If you still have a fascination for the morbid, but the paranormal activity is not your cup of tea, a visit to the Bonaventure Cemetery will surely satisfy that morbid curiosity. This 100-acre cemetery is extremely popular with visitors who stop to marvel at the historical architecture while attempting to seek out the tombstones of the famous people buried there. The cemetery is ornamented with sculptures and carvings and does feature on many people’s bucket lists.
Wormsloe Historic Site
This site is a photographer’s delight. The quintessential Southern setting with its mile-long avenue of big mossy oak trees forming a canopy of sorts has been immortalized in numerous photographs. The ruins of Wormsloe, the oldest standing structure in Savannah lie beyond the entryway. Apart from the ruins, there is also a small museum which features colonial artifacts and a nature trail running along the marsh on the Skidway River.
Kayak Through The Marshlands
One of the best ways of experiencing the stunning rivers and marshes of Savannah’s Lowcountry is by kayaking on them. Enjoy the thrill of exploring the protected waters of the Skidway Narrows or soak in the beauty of the Wormsloe Historic site as you paddle down the waters. On the guided kayak tours you can learn about the local flora and fauna and if you’re lucky enough you may catch a glimpse of an otter or dolphin, while eagles and osprey soar high above.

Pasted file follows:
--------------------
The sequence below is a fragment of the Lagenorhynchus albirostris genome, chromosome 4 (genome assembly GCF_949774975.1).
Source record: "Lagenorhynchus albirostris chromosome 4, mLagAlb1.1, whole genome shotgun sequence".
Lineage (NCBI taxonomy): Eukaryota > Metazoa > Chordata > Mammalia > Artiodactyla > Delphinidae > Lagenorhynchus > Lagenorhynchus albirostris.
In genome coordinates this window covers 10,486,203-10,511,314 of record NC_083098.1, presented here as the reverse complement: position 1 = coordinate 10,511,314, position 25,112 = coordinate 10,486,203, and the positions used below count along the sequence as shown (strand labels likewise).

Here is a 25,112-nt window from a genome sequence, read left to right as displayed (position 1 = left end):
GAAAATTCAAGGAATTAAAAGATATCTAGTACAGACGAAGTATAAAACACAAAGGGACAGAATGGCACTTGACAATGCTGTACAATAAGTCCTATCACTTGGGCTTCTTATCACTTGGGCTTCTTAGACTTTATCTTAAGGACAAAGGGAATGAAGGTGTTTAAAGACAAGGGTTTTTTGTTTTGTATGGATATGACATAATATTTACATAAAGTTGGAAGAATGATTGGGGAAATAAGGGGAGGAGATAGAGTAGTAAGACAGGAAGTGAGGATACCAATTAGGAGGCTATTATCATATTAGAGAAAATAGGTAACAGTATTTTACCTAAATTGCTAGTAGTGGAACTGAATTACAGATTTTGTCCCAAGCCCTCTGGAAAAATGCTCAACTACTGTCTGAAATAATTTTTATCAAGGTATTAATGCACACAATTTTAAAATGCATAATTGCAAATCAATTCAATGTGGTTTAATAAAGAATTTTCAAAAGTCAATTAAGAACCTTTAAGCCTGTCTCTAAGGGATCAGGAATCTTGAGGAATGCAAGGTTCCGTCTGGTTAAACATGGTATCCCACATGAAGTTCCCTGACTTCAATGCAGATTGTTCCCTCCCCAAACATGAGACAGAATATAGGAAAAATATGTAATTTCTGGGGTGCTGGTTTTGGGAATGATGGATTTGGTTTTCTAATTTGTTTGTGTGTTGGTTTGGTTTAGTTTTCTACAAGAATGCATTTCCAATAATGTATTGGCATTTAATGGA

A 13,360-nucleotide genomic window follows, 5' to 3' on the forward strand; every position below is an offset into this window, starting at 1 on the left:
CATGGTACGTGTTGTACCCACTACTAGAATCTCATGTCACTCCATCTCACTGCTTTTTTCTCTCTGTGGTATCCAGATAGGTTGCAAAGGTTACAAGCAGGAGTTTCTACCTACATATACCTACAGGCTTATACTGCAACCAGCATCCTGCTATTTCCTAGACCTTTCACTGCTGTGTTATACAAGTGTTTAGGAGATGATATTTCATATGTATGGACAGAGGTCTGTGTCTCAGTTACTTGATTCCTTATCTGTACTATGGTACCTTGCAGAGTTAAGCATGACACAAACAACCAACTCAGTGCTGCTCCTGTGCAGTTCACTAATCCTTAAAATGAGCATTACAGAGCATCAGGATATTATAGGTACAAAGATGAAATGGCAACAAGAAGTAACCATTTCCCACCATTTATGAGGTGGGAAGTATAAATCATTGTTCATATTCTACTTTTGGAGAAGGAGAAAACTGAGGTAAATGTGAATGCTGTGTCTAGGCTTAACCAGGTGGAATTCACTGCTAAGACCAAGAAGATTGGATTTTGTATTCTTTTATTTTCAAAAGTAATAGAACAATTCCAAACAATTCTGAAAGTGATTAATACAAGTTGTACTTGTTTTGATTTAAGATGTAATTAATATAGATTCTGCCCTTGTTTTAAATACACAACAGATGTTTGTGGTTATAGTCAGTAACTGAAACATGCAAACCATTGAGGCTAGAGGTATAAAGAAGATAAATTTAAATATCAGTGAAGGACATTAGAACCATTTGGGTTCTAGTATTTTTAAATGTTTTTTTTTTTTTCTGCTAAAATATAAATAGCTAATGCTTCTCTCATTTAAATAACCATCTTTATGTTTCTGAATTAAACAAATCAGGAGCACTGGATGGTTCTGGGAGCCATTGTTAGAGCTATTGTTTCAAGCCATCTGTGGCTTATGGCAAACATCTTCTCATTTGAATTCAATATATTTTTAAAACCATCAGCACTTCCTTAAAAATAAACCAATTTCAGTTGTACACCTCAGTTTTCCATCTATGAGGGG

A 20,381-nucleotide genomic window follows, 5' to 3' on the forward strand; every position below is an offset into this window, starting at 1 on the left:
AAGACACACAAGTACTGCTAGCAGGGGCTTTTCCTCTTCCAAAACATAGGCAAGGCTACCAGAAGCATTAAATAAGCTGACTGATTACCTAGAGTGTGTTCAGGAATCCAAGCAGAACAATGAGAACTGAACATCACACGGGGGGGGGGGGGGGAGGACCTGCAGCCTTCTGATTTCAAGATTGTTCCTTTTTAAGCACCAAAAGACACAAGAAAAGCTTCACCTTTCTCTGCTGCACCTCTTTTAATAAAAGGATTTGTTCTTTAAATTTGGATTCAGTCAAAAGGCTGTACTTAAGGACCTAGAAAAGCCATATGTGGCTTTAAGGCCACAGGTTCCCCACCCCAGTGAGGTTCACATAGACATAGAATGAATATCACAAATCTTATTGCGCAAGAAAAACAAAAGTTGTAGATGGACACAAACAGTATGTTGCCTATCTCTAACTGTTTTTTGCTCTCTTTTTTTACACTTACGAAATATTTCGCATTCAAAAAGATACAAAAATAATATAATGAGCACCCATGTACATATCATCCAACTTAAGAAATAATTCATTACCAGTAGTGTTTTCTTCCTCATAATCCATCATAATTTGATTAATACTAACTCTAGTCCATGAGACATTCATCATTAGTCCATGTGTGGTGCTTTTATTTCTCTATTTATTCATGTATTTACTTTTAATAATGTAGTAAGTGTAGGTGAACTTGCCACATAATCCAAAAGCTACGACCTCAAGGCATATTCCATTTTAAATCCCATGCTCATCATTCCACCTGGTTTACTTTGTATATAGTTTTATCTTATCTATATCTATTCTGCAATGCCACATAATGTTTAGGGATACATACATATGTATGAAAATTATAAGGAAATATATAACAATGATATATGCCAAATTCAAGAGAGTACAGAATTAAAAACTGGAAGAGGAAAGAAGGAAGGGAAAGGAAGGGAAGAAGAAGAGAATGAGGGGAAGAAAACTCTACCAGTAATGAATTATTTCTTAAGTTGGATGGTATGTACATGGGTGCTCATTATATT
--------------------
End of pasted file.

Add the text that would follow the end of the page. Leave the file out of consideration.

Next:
When you’re done with all the touring and sightseeing you may just want to spend the day relaxing under the beautiful trees of the 30-acre park in the heart of Savannah’s Historic District. Filled with flowers, foliage, trees, and a bit of history, the park draws locals and tourists alike, to relax in its beautiful environs. The stunning white-stone Forsyth fountain is probably one of the most photographed areas of the park, as is the 300-year-old Candler Oak tree. A playground and spray pool for children, the Fragrant Garden for the visually impaired, and the small cafes which encircle the park add to its charm.
Enjoy A Chilled Local Beer
Savannah is home to four breweries and one can visit any of them to enjoy the real taste of the city by sampling a chilled locally made beer. Visitors can go on a tour of the facility to understand how the beer is made and wind up the visit with a taste of the finished product. The breweries have scheduled events and restaurants which serve up some great food.
Just So You Know:
- Savannah was offered to President Lincoln as a Christmas gift by Union General Sherman
- The Spanish moss that is synonymous with Savannah is not moss at all but an epiphyte.
- Moon River Brewery was named the most haunted spot in Savannah by the Examiner in 2014.
- The city has one of the largest St. Patrick’s Day parades in the county because of its Irish lineage. The Irish were among the first settlers in Savannah.
Get Some Culture:
- Discover nearly 200 years of History at the Telfair Academy – The academy has three nineteenth-century period rooms and also houses European and American art from the nineteenth and twentieth century.
- Visit the SCAD Museum of Art – The Savannah College of Art and Design has students from all over the world whose work is often showcased at the SCAD Museum of Art. Rotating exhibitions from emerging established artists in fashion and contemporary art are showcased here.
Grab A Bite:
- The Grey – The standout design and five-star dishes of this old Greyhound bus station have wowed guests since its opening in 2015. Besides the Southern staples, there are plenty of other dishes served with a twist to tease your taste buds.
- Mrs. Wilkes Dining Room – The restaurant opens at 11 o’clock and fills up very quickly. The large tables for ten are shared by complete strangers. The family-owned restaurant is synonymous with homestyle Southern cooking and has a menu that changes every day.